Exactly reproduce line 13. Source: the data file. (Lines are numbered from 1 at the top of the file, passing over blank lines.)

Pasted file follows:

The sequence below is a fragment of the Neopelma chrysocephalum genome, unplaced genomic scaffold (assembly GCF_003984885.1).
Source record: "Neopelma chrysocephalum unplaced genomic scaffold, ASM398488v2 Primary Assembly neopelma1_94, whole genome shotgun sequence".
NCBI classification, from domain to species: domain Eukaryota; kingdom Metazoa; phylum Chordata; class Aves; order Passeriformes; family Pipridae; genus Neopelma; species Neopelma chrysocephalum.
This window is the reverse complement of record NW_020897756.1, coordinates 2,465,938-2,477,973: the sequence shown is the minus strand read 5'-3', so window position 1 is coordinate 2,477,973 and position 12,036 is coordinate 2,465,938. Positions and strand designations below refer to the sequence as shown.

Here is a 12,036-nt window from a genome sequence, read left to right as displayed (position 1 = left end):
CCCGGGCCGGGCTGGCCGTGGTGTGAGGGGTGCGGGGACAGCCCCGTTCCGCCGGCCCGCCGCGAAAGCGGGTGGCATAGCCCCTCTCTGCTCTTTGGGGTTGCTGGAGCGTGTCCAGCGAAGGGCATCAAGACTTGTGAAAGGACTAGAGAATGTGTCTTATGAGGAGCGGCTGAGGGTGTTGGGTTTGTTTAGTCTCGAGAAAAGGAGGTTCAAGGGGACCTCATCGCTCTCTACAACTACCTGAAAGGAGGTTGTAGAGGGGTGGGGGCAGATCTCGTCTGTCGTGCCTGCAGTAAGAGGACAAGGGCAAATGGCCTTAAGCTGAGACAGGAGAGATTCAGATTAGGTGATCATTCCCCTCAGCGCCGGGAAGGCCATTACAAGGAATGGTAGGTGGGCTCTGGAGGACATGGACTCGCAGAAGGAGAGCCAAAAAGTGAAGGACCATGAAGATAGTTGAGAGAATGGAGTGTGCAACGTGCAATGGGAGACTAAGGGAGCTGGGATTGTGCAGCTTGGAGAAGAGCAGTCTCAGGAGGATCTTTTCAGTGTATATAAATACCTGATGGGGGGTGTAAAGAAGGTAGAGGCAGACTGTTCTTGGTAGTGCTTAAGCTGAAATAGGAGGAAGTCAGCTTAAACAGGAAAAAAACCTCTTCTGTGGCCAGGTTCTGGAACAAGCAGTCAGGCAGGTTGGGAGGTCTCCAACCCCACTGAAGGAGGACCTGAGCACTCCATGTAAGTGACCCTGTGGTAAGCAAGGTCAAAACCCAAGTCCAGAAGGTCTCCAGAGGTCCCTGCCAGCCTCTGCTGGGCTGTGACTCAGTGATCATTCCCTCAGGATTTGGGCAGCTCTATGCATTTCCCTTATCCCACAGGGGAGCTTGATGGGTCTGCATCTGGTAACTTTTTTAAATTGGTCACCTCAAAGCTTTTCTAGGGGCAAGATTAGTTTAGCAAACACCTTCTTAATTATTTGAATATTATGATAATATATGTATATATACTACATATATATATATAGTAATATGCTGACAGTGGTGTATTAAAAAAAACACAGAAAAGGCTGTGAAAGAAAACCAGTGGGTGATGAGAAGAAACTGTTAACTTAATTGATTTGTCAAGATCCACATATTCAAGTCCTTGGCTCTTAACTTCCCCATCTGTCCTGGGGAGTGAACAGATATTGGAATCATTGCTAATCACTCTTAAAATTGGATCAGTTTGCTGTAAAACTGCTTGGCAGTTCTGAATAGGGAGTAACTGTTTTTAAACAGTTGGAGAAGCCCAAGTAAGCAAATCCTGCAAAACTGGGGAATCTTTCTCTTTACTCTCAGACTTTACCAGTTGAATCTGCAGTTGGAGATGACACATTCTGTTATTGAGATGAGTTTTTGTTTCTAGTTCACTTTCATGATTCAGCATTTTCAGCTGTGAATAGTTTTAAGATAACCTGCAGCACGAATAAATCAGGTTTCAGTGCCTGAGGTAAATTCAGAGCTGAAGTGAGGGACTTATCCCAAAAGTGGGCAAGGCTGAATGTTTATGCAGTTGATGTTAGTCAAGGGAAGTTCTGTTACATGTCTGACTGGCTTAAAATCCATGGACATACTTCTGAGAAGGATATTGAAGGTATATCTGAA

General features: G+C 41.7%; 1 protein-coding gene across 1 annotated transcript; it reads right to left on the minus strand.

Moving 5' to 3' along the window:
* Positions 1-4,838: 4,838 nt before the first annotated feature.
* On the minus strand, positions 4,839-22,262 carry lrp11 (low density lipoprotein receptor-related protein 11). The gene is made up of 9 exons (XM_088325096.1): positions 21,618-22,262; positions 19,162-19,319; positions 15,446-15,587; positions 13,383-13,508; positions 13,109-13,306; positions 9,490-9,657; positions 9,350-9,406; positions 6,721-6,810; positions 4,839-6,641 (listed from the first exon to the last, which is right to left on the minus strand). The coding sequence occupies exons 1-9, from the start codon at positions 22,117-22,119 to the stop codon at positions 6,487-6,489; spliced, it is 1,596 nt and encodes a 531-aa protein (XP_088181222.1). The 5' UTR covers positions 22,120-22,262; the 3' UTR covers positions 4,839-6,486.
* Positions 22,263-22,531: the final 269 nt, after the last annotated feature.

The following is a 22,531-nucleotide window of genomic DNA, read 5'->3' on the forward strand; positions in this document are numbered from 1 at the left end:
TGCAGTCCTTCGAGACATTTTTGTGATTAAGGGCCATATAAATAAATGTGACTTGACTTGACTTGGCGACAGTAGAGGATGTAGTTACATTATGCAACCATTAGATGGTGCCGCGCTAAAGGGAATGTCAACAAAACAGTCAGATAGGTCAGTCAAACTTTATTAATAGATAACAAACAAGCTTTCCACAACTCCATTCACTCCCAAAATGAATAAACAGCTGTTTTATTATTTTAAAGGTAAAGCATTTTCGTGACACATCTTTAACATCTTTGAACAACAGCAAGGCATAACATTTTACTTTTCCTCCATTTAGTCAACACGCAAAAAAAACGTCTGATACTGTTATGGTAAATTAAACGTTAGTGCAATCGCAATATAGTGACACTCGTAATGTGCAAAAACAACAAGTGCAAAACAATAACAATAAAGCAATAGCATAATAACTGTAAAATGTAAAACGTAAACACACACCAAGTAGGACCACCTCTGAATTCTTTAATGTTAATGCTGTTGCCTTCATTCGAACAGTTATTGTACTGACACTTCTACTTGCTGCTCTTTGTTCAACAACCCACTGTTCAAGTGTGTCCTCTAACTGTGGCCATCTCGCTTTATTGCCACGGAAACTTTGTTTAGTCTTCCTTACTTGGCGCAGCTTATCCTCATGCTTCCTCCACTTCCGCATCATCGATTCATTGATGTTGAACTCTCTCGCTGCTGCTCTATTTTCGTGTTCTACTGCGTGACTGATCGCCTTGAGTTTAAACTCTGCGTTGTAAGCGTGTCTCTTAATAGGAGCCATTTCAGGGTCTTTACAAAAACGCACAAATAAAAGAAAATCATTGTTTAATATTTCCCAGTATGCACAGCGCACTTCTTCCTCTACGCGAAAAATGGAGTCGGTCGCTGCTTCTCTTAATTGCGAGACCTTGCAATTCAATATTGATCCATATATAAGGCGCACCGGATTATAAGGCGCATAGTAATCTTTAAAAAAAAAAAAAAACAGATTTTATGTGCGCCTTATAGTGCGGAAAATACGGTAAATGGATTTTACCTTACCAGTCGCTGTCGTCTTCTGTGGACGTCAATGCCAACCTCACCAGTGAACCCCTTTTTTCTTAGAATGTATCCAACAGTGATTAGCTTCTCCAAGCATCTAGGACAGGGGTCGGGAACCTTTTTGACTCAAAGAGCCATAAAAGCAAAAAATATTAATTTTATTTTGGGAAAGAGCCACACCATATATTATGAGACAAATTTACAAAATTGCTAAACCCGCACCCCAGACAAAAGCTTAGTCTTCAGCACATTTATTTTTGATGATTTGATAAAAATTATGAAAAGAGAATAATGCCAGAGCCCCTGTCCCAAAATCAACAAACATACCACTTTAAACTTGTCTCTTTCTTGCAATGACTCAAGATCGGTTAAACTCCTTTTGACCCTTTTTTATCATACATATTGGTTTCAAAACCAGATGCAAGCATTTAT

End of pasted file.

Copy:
TGCAGTCCTTCGAGACATTTTTGTGATTAAGGGCCATATAAATAAATGTGACTTGACTTGACTTGGCGACAGTAGAGGATGTAGTTACATTATGCAACCATTAGATGGTGCCGCGCTAAAGGGAATGTCAACAAAACAGTCAGATAGGTCAGTCAAACTTTATTAATAGATAACAAACAAGCTTTCCACAACTCCATTCACTCCCAAAATGAATAAACAGCTGTTTTATTATTTTAAAGGTAAAGCATTTTCGTGACACATCTTTAACATCTTTGAACAACAGCAAGGCATAACATTTTACTTTTCCTCCATTTAGTCAACACGCAAAAAAAACGTCTGATACTGTTATGGTAAATTAAACGTTAGTGCAATCGCAATATAGTGACACTCGTAATGTGCAAAAACAACAAGTGCAAAACAATAACAATAAAGCAATAGCATAATAACTGTAAAATGTAAAACGTAAACACACACCAAGTAGGACCACCTCTGAATTCTTTAATGTTAATGCTGTTGCCTTCATTCGAACAGTTATTGTACTGACACTTCTACTTGCTGCTCTTTGTTCAACAACCCACTGTTCAAGTGTGTCCTCTAACTGTGGCCATCTCGCTTTATTGCCACGGAAACTTTGTTTAGTCTTCCTTACTTGGCGCAGCTTATCCTCATGCTTCCTCCACTTCCGCATCATCGATTCATTGATGTTGAACTCTCTCGCTGCTGCTCTATTTTCGTGTTCTACTGCGTGACTGATCGCCTTGAGTTTAAACTCTGCGTTGTAAGCGTGTCTCTTAATAGGAGCCATTTCAGGGTCTTTACAAAAACGCACAAATAAAAGAAAATCATTGTTTAATATTTCCCAGTATGCACAGCGCACTTCTTCCTCTACGCGAAAAATGGAGTCGGTCGCTGCTTCTCTTAATTGCGAGACCTTGCAATTCAATATTGATCCATATATAAGGCGCACCGGATTATAAGGCGCATAGTAATCTTTAAAAAAAAAAAAAAACAGATTTTATGTGCGCCTTATAGTGCGGAAAATACGGTAAATGGATTTTACCTTACCAGTCGCTGTCGTCTTCTGTGGACGTCAATGCCAACCTCACCAGTGAACCCCTTTTTTCTTAGAATGTATCCAACAGTGATTAGCTTCTCCAAGCATCTAGGACAGGGGTCGGGAACCTTTTTGACTCAAAGAGCCATAAAAGCAAAAAATATTAATTTTATTTTGGGAAAGAGCCACACCATATATTATGAGACAAATTTACAAAATTGCTAAACCCGCACCCCAGACAAAAGCTTAGTCTTCAGCACATTTATTTTTGATGATTTGATAAAAATTATGAAAAGAGAATAATGCCAGAGCCCCTGTCCCAAAATCAACAAACATACCACTTTAAACTTGTCTCTTTCTTGCAATGACTCAAGATCGGTTAAACTCCTTTTGACCCTTTTTTATCATACATATTGGTTTCAAAACCAGATGCAAGCATTTAT